Texas AFT objects to new A-F rules that would triple the number of campuses rated ‘unacceptable’

(Photo: Richard Whittaker / Austin Chronicle)


Texas AFT objects to new A-F rules that would triple the number of campuses rated ‘unacceptable’

We often note that the Texas Legislature is the key entity that crafts policy for public education and funds it, so it has a tremendous impact on our schools. Not recognized as much is the power wielded by the commissioner of education–Mike Morath.

Morath, at the helm of the Texas Education Agency, is empowered to make “rules” for laws to clarify them and expand on them for how they will work. That power was on display recently when the commissioner released rules further defining and in some instances changing the meaning of the A-F ratings for our accountability system.

While Texas AFT has long opposed the A-F rating system as unfair and ineffective at gauging student achievement for districts and campuses, we also oppose parts of these new rules that could triple the number of campuses in Texas facing harsh sanctions—such as school closures or districts being taken over by TEA-appointed boards of managers—for unacceptable ratings. The objectionable change is one that turns a D rating for a campus into “unacceptable” instead of “needs improvement” if that rating follows a D from the previous year. With this one rule change, TEA is reassigning a large number of campuses to “unacceptable” and thus in the pathway for state takeover.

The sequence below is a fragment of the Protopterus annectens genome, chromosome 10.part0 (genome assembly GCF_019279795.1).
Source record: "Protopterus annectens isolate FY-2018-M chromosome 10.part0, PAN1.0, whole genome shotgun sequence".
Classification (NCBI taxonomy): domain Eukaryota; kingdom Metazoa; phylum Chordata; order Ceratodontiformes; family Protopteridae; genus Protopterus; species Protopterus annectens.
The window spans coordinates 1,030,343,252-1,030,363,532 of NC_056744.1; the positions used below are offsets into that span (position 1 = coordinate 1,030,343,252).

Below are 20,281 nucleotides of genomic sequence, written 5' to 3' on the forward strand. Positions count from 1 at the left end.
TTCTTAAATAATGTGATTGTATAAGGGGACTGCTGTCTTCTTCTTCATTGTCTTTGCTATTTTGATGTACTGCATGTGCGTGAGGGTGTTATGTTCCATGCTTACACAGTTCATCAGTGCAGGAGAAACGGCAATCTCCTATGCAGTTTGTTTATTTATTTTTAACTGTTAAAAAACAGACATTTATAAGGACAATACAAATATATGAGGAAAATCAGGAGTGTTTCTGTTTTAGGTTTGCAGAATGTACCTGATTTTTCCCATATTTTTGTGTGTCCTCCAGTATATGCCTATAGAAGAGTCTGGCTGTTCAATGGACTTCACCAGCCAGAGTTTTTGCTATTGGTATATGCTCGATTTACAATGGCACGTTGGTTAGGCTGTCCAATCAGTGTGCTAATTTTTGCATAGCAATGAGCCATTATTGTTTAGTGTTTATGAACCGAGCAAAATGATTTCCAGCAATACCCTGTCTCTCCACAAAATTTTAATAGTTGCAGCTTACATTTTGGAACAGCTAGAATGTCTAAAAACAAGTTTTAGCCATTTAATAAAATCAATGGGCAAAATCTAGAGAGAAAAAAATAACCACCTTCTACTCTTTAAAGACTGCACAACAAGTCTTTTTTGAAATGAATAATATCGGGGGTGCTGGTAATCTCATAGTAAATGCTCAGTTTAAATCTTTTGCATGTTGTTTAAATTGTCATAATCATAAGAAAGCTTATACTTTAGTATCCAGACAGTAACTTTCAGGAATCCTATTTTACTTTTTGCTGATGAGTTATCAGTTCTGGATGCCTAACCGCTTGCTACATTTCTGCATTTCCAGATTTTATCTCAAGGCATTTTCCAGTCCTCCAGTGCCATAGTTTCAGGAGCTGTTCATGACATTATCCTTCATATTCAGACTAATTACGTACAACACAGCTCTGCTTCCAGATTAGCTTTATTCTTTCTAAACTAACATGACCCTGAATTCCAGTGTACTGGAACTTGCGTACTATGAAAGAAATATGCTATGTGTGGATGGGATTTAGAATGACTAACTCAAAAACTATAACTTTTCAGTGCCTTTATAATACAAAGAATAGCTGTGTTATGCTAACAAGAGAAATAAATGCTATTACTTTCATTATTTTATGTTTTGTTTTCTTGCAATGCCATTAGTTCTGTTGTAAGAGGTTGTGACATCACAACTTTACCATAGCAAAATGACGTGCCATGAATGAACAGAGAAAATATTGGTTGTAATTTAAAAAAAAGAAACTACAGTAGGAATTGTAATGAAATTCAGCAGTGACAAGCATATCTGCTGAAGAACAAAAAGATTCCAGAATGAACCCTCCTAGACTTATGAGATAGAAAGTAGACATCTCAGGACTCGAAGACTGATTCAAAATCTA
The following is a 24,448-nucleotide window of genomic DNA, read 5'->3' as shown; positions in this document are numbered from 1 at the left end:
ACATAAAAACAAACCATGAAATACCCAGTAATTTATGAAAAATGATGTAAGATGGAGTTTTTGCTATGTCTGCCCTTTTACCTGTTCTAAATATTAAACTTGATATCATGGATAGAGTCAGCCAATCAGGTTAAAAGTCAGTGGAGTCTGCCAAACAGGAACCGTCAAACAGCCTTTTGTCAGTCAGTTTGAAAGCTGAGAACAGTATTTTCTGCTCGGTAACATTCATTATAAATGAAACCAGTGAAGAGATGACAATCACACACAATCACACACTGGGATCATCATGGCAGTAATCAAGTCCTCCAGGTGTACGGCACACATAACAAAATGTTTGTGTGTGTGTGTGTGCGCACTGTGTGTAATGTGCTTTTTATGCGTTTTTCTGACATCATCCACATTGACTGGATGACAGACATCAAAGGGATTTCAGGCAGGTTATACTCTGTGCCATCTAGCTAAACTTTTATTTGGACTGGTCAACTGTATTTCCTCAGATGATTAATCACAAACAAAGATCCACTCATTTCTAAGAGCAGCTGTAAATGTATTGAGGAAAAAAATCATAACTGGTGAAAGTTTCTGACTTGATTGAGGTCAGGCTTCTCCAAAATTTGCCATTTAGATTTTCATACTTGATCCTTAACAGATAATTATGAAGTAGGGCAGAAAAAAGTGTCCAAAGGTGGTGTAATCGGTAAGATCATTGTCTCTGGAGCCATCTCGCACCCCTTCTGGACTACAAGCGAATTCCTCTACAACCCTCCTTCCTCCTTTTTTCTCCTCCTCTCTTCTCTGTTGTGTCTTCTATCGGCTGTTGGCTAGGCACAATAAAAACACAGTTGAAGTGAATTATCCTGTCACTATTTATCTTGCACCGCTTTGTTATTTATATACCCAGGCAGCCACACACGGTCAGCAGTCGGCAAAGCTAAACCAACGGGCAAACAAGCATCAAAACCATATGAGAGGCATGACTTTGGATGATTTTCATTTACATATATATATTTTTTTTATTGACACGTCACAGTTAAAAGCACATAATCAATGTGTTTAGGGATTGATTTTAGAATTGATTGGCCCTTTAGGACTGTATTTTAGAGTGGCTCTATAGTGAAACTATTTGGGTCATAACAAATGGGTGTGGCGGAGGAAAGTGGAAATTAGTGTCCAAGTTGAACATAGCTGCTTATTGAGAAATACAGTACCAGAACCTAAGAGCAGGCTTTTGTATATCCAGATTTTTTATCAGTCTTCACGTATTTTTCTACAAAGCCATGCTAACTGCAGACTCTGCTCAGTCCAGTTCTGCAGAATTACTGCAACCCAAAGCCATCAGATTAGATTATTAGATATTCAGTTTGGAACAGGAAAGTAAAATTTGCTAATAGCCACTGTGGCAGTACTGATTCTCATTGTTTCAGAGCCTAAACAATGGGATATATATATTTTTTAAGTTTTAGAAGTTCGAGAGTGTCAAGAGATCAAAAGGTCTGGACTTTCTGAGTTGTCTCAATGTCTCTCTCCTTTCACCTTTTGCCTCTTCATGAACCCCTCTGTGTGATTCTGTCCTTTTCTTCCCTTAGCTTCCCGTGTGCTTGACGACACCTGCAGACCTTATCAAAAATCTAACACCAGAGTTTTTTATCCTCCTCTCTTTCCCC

Note that the harshest of sanctions (school closure or district takeover by the state) are at the discretion of the commissioner of education for unacceptable campuses in many instances, but they become mandatory at the fifth year of unacceptable ratings.

With the threat of these sanctions, it’s clear that many districts will be much more likely to look at “partnerships” with charter-school networks or non-profits, a move that halts mandatory and discretionary sanctions under Senate Bill 1882 passed in 2017. That law also provides significantly more per-pupil funding to these campuses. The state has thus incentivized takeovers of neighborhood schools with this law.

Now the good news. A change in rules that we support is that a D following an F requires an “intervention pause,” meaning the school gets a pause in its chain of unacceptable ratings that determine sanctions and interventions. (However, a subsequent D starts the chain of “unacceptable” and interventions again.) It’s common sense that a school making improvement from F to D in a year should get this pause. This change could benefit some of the schools in Houston facing closure or a state takeover of that district (a move that we also object to).

You can find the proposed TEA rules here, and our formal comments in reply here. Final rules likely would be implemented in September, but Texas AFT is urging the commissioner to delay implementation, because the process did not involve meaningful stakeholder input.